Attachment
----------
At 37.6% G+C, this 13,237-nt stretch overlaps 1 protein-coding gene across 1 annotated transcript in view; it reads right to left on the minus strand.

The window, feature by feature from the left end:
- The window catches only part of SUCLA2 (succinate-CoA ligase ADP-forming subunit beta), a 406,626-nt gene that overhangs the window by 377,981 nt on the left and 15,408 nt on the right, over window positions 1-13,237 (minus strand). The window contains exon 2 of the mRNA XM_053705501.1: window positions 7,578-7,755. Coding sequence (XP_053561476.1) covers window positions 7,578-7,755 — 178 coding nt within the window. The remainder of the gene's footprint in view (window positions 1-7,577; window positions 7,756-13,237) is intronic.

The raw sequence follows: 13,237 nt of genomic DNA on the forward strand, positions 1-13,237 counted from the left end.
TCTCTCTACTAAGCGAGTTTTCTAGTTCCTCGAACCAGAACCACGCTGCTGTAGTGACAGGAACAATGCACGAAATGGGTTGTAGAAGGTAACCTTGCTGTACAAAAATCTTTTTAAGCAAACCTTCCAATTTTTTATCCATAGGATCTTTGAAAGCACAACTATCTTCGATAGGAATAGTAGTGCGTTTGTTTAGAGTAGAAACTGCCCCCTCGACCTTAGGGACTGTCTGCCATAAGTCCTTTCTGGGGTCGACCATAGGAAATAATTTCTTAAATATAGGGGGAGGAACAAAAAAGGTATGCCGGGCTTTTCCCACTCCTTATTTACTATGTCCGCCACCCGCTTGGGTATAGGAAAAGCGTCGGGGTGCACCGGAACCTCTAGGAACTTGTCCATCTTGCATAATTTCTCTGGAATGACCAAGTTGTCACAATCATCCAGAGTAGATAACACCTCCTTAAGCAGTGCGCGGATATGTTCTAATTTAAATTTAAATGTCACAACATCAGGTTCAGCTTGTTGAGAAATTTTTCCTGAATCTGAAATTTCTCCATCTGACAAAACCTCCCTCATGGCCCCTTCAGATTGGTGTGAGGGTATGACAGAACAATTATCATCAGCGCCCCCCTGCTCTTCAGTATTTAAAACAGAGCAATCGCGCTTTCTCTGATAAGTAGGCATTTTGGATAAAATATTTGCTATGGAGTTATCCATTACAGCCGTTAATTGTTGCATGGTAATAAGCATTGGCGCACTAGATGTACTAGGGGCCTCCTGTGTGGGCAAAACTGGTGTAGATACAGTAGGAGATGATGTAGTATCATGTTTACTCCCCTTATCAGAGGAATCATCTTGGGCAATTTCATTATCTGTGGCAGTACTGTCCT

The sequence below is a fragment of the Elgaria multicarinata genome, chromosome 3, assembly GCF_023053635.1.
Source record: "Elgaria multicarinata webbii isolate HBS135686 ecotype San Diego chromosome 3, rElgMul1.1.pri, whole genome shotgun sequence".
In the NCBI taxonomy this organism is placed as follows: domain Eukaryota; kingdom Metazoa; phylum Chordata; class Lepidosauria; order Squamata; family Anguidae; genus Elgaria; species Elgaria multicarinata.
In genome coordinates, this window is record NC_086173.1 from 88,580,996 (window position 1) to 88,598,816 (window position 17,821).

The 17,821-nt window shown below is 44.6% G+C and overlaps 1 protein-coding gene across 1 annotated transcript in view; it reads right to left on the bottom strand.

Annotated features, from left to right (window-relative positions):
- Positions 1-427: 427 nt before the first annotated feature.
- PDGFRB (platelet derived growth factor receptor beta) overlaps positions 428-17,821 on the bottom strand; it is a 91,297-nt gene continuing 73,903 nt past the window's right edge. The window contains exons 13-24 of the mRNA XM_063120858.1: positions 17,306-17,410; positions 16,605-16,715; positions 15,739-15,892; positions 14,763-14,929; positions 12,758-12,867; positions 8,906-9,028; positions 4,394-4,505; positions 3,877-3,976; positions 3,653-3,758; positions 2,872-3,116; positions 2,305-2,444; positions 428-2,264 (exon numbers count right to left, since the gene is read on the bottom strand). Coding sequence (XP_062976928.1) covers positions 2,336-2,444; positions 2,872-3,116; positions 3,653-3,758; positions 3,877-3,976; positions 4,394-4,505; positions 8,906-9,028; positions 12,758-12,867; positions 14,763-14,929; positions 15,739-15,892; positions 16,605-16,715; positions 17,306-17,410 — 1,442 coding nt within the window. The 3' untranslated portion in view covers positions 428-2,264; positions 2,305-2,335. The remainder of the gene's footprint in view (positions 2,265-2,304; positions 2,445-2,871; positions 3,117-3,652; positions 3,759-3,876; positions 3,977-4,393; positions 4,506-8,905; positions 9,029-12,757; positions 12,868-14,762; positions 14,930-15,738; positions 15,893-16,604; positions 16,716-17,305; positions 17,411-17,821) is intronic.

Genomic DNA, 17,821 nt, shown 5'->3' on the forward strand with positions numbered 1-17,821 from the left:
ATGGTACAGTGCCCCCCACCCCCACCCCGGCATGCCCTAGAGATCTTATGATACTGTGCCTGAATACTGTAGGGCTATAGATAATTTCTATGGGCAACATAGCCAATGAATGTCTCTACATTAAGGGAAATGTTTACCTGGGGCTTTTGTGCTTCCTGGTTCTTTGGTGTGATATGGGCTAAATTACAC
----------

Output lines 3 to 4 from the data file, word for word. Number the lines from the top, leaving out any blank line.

- The window catches only part of SUCLA2 (succinate-CoA ligase ADP-forming subunit beta), a 406,626-nt gene that overhangs the window by 377,981 nt on the left and 15,408 nt on the right, over window positions 1-13,237 (minus strand). The window contains exon 2 of the mRNA XM_053705501.1: window positions 7,578-7,755. Coding sequence (XP_053561476.1) covers window positions 7,578-7,755 — 178 coding nt within the window. The remainder of the gene's footprint in view (window positions 1-7,577; window positions 7,756-13,237) is intronic.

The raw sequence follows: 13,237 nt of genomic DNA on the forward strand, positions 1-13,237 counted from the left end.